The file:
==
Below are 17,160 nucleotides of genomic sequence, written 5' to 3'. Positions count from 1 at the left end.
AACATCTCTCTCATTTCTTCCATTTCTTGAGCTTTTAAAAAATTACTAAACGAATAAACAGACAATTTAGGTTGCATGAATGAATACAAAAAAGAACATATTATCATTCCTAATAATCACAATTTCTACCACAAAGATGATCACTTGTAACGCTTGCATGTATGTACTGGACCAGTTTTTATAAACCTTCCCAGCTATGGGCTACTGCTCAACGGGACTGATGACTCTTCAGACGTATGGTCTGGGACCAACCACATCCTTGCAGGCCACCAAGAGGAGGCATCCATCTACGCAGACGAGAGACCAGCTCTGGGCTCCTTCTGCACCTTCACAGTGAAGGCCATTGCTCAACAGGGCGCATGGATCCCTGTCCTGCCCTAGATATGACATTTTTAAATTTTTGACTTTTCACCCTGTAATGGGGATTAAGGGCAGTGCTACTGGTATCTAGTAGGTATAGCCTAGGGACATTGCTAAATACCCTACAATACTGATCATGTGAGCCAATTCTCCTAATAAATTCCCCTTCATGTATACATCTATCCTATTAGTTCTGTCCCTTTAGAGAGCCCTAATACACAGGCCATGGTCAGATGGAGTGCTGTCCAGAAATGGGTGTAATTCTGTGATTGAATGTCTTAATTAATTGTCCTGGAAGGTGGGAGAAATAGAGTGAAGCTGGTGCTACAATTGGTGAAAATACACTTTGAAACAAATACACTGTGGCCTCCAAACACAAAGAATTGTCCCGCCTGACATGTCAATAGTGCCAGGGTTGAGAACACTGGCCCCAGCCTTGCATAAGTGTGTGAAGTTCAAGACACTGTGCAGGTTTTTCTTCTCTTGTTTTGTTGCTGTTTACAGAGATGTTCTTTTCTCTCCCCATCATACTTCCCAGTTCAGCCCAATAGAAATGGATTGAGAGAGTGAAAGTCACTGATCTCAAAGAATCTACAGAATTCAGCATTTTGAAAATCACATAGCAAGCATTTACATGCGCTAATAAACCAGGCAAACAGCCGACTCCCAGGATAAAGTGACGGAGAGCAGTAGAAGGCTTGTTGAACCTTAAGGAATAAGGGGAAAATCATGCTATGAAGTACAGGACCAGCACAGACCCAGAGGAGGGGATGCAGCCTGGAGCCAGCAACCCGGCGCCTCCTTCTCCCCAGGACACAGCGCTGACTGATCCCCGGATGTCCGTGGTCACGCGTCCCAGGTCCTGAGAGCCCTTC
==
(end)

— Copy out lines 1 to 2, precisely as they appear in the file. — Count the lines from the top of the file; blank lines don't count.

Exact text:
Below are 17,160 nucleotides of genomic sequence, written 5' to 3'. Positions count from 1 at the left end.
AACATCTCTCTCATTTCTTCCATTTCTTGAGCTTTTAAAAAATTACTAAACGAATAAACAGACAATTTAGGTTGCATGAATGAATACAAAAAAGAACATATTATCATTCCTAATAATCACAATTTCTACCACAAAGATGATCACTTGTAACGCTTGCATGTATGTACTGGACCAGTTTTTATAAACCTTCCCAGCTATGGGCTACTGCTCAACGGGACTGATGACTCTTCAGACGTATGGTCTGGGACCAACCACATCCTTGCAGGCCACCAAGAGGAGGCATCCATCTACGCAGACGAGAGACCAGCTCTGGGCTCCTTCTGCACCTTCACAGTGAAGGCCATTGCTCAACAGGGCGCATGGATCCCTGTCCTGCCCTAGATATGACATTTTTAAATTTTTGACTTTTCACCCTGTAATGGGGATTAAGGGCAGTGCTACTGGTATCTAGTAGGTATAGCCTAGGGACATTGCTAAATACCCTACAATACTGATCATGTGAGCCAATTCTCCTAATAAATTCCCCTTCATGTATACATCTATCCTATTAGTTCTGTCCCTTTAGAGAGCCCTAATACACAGGCCATGGTCAGATGGAGTGCTGTCCAGAAATGGGTGTAATTCTGTGATTGAATGTCTTAATTAATTGTCCTGGAAGGTGGGAGAAATAGAGTGAAGCTGGTGCTACAATTGGTGAAAATACACTTTGAAACAAATACACTGTGGCCTCCAAACACAAAGAATTGTCCCGCCTGACATGTCAATAGTGCCAGGGTTGAGAACACTGGCCCCAGCCTTGCATAAGTGTGTGAAGTTCAAGACACTGTGCAGGTTTTTCTTCTCTTGTTTTGTTGCTGTTTACAGAGATGTTCTTTTCTCTCCCCATCATACTTCCCAGTTCAGCCCAATAGAAATGGATTGAGAGAGTGAAAGTCACTGATCTCAAAGAATCTACAGAATTCAGCATTTTGAAAATCACATAGCAAGCATTTACATGCGCTAATAAACCAGGCAAACAGCCGACTCCCAGGATAAAGTGACGGAGAGCAGTAGAAGGCTTGTTGAACCTTAAGGAATAAGGGGAAAATCATGCTATGAAGTACAGGACCAGCACAGACCCAGAGGAGGGGATGCAGCCTGGAGCCAGCAACCCGGCGCCTCCTTCTCCCCAGGACACAGCGCTGACTGATCCCCGGATGTCCGTGGTCACGCGTCCCAGGTCCTGAGAGCCCTTC